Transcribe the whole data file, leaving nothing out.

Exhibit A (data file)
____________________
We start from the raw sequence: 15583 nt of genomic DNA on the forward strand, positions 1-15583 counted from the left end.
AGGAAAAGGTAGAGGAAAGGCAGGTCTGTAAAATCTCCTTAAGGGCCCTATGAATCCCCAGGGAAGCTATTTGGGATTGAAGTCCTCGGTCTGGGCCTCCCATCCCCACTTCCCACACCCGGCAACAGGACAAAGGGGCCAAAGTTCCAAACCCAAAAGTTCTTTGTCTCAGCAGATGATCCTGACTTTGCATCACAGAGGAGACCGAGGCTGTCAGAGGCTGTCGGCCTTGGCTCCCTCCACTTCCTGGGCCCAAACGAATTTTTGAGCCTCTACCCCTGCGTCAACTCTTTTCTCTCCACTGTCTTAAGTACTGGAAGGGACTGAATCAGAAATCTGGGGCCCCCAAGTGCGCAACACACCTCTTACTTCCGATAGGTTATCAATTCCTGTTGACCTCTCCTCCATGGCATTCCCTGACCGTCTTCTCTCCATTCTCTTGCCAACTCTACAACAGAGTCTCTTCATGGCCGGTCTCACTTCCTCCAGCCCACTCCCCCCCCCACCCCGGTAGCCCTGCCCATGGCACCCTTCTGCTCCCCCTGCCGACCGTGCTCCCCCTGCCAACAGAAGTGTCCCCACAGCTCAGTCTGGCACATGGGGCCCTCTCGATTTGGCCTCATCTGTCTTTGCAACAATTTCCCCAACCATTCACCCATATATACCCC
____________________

We start from the raw sequence: 15583 nt of genomic DNA on the forward strand, positions 1-15583 counted from the left end.
AGGAAAAGGTAGAGGAAAGGCAGGTCTGTAAAATCTCCTTAAGGGCCCTATGAATCCCCAGGGAAGCTATTTGGGATTGAAGTCCTCGGTCTGGGCCTCCCATCCCCACTTCCCACACCCGGCAACAGGACAAAGGGGCCAAAGTTCCAAACCCAAAAGTTCTTTGTCTCAGCAGATGATCCTGACTTTGCATCACAGAGGAGACCGAGGCTGTCAGAGGCTGTCGGCCTTGGCTCCCTCCACTTCCTGGGCCCAAACGAATTTTTGAGCCTCTACCCCTGCGTCAACTCTTTTCTCTCCACTGTCTTAAGTACTGGAAGGGACTGAATCAGAAATCTGGGGCCCCCAAGTGCGCAACACACCTCTTACTTCCGATAGGTTATCAATTCCTGTTGACCTCTCCTCCATGGCATTCCCTGACCGTCTTCTCTCCATTCTCTTGCCAACTCTACAACAGAGTCTCTTCATGGCCGGTCTCACTTCCTCCAGCCCACTCCCCCCCCCACCCCGGTAGCCCTGCCCATGGCACCCTTCTGCTCCCCCTGCCGACCGTGCTCCCCCTGCCAACAGAAGTGTCCCCACAGCTCAGTCTGGCACATGGGGCCCTCTCGATTTGGCCTCATCTGTCTTTGCAACAATTTCCCCAACCATTCACCCATATATACCCC